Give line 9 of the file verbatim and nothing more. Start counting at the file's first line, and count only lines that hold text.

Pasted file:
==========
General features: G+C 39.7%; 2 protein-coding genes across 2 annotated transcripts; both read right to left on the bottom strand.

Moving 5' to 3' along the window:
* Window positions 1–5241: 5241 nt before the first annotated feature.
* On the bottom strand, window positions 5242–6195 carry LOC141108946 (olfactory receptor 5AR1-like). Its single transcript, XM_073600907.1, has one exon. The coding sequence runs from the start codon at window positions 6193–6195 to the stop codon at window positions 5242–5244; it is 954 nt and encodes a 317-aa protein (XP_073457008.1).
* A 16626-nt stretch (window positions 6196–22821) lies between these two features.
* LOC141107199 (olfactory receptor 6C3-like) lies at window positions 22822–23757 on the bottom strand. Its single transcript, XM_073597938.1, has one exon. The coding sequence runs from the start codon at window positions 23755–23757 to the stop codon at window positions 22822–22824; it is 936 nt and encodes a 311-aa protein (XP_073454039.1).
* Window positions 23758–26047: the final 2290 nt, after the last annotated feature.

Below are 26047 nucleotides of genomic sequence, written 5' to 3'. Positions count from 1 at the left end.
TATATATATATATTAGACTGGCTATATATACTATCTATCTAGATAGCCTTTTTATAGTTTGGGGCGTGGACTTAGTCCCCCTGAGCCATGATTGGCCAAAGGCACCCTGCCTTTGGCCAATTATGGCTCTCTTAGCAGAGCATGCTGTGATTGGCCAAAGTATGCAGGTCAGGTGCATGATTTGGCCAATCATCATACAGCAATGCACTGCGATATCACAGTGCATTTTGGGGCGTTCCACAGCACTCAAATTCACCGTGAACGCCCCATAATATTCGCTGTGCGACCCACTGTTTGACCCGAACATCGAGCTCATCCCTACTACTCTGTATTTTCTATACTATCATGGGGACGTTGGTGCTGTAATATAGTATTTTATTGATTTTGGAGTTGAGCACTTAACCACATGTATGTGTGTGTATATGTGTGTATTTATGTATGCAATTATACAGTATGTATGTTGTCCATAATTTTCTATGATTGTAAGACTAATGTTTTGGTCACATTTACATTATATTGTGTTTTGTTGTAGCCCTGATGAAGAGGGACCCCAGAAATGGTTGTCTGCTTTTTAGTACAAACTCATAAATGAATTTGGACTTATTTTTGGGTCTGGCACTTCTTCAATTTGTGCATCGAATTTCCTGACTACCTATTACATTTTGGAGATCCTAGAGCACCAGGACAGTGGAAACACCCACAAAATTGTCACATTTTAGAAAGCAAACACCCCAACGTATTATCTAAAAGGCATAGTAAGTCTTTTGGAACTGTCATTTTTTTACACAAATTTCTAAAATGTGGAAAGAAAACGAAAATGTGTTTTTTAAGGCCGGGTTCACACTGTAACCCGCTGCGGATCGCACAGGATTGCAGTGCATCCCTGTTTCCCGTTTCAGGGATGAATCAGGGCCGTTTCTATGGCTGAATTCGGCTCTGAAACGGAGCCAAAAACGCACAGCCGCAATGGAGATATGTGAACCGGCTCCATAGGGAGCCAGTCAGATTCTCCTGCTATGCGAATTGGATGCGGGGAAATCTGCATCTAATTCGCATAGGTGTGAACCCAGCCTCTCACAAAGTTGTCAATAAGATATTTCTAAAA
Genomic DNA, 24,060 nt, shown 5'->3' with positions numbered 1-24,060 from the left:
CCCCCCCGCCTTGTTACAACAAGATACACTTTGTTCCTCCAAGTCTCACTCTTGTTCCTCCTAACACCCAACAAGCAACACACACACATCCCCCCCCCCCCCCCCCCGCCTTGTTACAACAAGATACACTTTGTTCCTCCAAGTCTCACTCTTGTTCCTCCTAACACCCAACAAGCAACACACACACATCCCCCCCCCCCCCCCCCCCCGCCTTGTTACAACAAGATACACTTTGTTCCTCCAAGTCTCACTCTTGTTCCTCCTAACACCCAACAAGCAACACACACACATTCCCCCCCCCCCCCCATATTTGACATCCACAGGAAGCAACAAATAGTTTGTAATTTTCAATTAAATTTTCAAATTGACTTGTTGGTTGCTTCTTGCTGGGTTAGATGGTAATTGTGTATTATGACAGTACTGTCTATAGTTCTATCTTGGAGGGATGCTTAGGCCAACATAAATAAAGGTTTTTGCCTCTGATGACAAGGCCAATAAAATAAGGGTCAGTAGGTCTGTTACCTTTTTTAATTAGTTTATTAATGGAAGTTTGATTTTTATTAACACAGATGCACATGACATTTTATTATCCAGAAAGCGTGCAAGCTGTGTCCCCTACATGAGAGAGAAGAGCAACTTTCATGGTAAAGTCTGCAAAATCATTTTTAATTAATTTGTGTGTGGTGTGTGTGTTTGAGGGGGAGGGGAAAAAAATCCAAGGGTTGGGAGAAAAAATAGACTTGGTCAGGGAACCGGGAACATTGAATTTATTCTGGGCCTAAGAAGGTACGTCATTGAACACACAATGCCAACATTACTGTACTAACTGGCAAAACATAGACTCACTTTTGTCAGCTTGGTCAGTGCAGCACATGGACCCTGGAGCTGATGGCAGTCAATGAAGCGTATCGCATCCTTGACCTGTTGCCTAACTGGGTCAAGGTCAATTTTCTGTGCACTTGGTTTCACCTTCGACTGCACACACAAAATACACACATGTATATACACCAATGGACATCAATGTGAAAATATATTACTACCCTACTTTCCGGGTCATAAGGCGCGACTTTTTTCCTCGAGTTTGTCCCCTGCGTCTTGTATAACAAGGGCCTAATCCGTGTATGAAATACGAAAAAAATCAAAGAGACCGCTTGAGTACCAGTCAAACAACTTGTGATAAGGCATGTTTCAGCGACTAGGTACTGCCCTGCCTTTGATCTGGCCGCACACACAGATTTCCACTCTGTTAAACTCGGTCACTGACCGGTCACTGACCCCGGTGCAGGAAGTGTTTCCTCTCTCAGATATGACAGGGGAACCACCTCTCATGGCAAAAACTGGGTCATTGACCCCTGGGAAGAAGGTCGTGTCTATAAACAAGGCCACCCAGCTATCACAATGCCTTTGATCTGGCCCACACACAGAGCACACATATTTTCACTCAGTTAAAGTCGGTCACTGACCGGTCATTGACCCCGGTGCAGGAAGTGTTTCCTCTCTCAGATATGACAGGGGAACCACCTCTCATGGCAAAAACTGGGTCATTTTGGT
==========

TATATATATATATTAGACTGGCTATATATACTATCTATCTAGATAGCCTTTTTATAGTTTGGGGCGTGGACTTAGTCCCCCTGAGCCATGATTGGCCAAAGGCACCCTGCCTTTGGCCAATTATGGCTCTCTTAGCAGAGCATGCTGTGATTGGCCAAAGTATGCAGGTCAGGTGCATGATTTGGCCAATCATCATACAGCAATGCACTGCGATATCACAGTGCATTTTGGGGCGTTCCACAGCACTCAAATTCACCGTGAACGCCCCATAATATTCGCTGTGCGACCCACTGTTTGACCCGAACATCGAGCTCATCCCTACTACTCTGTATTTTCTATACTATCATGGGGACGTTGGTGCTGTAATATAGTATTTTATTGATTTTGGAGTTGAGCACTTAACCACATGTATGTGTGTGTATATGTGTGTATTTATGTATGCAATTATACAGTATGTATGTTGTCCATAATTTTCTATGATTGTAAGACTAATGTTTTGGTCACATTTACATTATATTGTGTTTTGTTGTAGCCCTGATGAAGAGGGACCCCAGAAATGGTTGTCTGCTTTTTAGTACAAACTCATAAATGAATTTGGACTTATTTTTGGGTCTGGCACTTCTTCAATTTGTGCATCGAATTTCCTGACTACCTATTACATTTTGGAGATCCTAGAGCACCAGGACAGTGGAAACACCCACAAAATTGTCACATTTTAGAAAGCAAACACCCCAACGTATTATCTAAAAGGCATAGTAAGTCTTTTGGAACTGTCATTTTTTTACACAAATTTCTAAAATGTGGAAAGAAAACGAAAATGTGTTTTTTAAGGCCGGGTTCACACTGTAACCCGCTGCGGATCGCACAGGATTGCAGTGCATCCCTGTTTCCCGTTTCAGGGATGAATCAGGGCCGTTTCTATGGCTGAATTCGGCTCTGAAACGGAGCCAAAAACGCACAGCCGCAATGGAGATATGTGAACCGGCTCCATAGGGAGCCAGTCAGATTCTCCTGCTATGCGAATTGGATGCGGGGAAATCTGCATCTAATTCGCATAGGTGTGAACCCAGCCTCTCACAAAGTTGTCAATAAGATATTTCTAAAA